Clostridium difficile incidence in children increased significantly from 1991 through 2009. The majority of cases were community-acquired. Severe infection was more common in hospital-acquired than community-acquired cases. There were fewer treatment failures with vancomycin compared to metronidazole.
Background. The incidence of Clostridium difficile infection (CDI) is increasing, even in populations previously thought to be at low risk, including children. Most incidence studies have included only hospitalized patients and are thus potentially influenced by referral or hospitalization biases.
Methods. We performed a population-based study of CDI in pediatric residents (aged 0–18 years) of Olmsted County, Minnesota, from 1991 through 2009 to assess the incidence, severity, treatment response, and outcomes of CDI.
Results. We identified 92 patients with CDI, with a median age of 2.3 years (range, 1 month–17.6 years). The majority of cases (75%) were community-acquired. The overall age- and sex-adjusted CDI incidence was 13.8 per 100 000 persons, which increased 12.5-fold, from 2.6 (1991–1997) to 32.6 per 100 000 (2004–2009), over the study period (P < .0001). The incidence of community-acquired CDI was 10.3 per 100 000 persons and increased 10.5-fold, from 2.2 (1991–1997) to 23.4 per 100 000 (2004–2009) (P < .0001). Severe, severe-complicated, and recurrent CDI occurred in 9%, 3%, and 20% of patients, respectively. The initial treatment in 82% of patients was metronidazole, and 18% experienced treatment failure. In contrast, the initial treatment in 8% of patients was vancomycin and none of them failed therapy.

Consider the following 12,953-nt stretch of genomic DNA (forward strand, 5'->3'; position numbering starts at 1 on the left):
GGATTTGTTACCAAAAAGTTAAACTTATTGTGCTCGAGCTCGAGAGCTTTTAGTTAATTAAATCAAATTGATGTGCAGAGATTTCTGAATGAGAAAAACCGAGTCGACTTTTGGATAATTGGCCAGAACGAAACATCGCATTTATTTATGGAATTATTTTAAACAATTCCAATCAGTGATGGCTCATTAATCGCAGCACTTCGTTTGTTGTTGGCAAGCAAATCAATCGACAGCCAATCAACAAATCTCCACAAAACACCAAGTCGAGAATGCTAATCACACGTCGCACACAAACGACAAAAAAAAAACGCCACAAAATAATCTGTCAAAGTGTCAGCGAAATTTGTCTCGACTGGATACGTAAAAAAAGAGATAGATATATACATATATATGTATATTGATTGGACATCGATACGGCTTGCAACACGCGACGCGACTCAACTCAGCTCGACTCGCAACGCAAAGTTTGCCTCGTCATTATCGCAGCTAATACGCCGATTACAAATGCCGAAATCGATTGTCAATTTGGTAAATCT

Conclusions. In this population-based cohort, CDI incidence in children increased significantly from 1991 through 2009. Given that the majority of cases were community-acquired, estimates of the incidence of CDI that include only hospitalized children may significantly underestimate the burden of disease in children.